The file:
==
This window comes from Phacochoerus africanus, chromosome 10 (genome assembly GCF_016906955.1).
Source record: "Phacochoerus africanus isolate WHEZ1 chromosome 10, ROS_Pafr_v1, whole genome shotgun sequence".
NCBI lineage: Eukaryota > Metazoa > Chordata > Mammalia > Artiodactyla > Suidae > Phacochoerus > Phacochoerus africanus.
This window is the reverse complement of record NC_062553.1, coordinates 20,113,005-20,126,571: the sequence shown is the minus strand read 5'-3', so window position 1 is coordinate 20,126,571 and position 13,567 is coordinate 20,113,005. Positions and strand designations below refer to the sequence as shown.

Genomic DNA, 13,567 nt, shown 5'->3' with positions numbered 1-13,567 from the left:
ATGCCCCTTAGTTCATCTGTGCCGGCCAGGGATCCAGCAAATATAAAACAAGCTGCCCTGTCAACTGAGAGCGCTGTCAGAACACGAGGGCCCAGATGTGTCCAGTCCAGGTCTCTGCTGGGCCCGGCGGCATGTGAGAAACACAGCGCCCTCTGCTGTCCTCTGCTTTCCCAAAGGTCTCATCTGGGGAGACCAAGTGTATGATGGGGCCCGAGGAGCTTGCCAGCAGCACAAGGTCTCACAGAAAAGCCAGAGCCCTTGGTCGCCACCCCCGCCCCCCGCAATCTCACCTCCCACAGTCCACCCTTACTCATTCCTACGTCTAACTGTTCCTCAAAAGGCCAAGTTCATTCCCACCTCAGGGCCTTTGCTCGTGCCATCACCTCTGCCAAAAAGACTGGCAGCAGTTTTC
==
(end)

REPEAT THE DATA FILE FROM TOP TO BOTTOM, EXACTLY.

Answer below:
This window comes from Phacochoerus africanus, chromosome 10 (genome assembly GCF_016906955.1).
Source record: "Phacochoerus africanus isolate WHEZ1 chromosome 10, ROS_Pafr_v1, whole genome shotgun sequence".
NCBI lineage: Eukaryota > Metazoa > Chordata > Mammalia > Artiodactyla > Suidae > Phacochoerus > Phacochoerus africanus.
This window is the reverse complement of record NC_062553.1, coordinates 20,113,005-20,126,571: the sequence shown is the minus strand read 5'-3', so window position 1 is coordinate 20,126,571 and position 13,567 is coordinate 20,113,005. Positions and strand designations below refer to the sequence as shown.

Genomic DNA, 13,567 nt, shown 5'->3' with positions numbered 1-13,567 from the left:
ATGCCCCTTAGTTCATCTGTGCCGGCCAGGGATCCAGCAAATATAAAACAAGCTGCCCTGTCAACTGAGAGCGCTGTCAGAACACGAGGGCCCAGATGTGTCCAGTCCAGGTCTCTGCTGGGCCCGGCGGCATGTGAGAAACACAGCGCCCTCTGCTGTCCTCTGCTTTCCCAAAGGTCTCATCTGGGGAGACCAAGTGTATGATGGGGCCCGAGGAGCTTGCCAGCAGCACAAGGTCTCACAGAAAAGCCAGAGCCCTTGGTCGCCACCCCCGCCCCCCGCAATCTCACCTCCCACAGTCCACCCTTACTCATTCCTACGTCTAACTGTTCCTCAAAAGGCCAAGTTCATTCCCACCTCAGGGCCTTTGCTCGTGCCATCACCTCTGCCAAAAAGACTGGCAGCAGTTTTC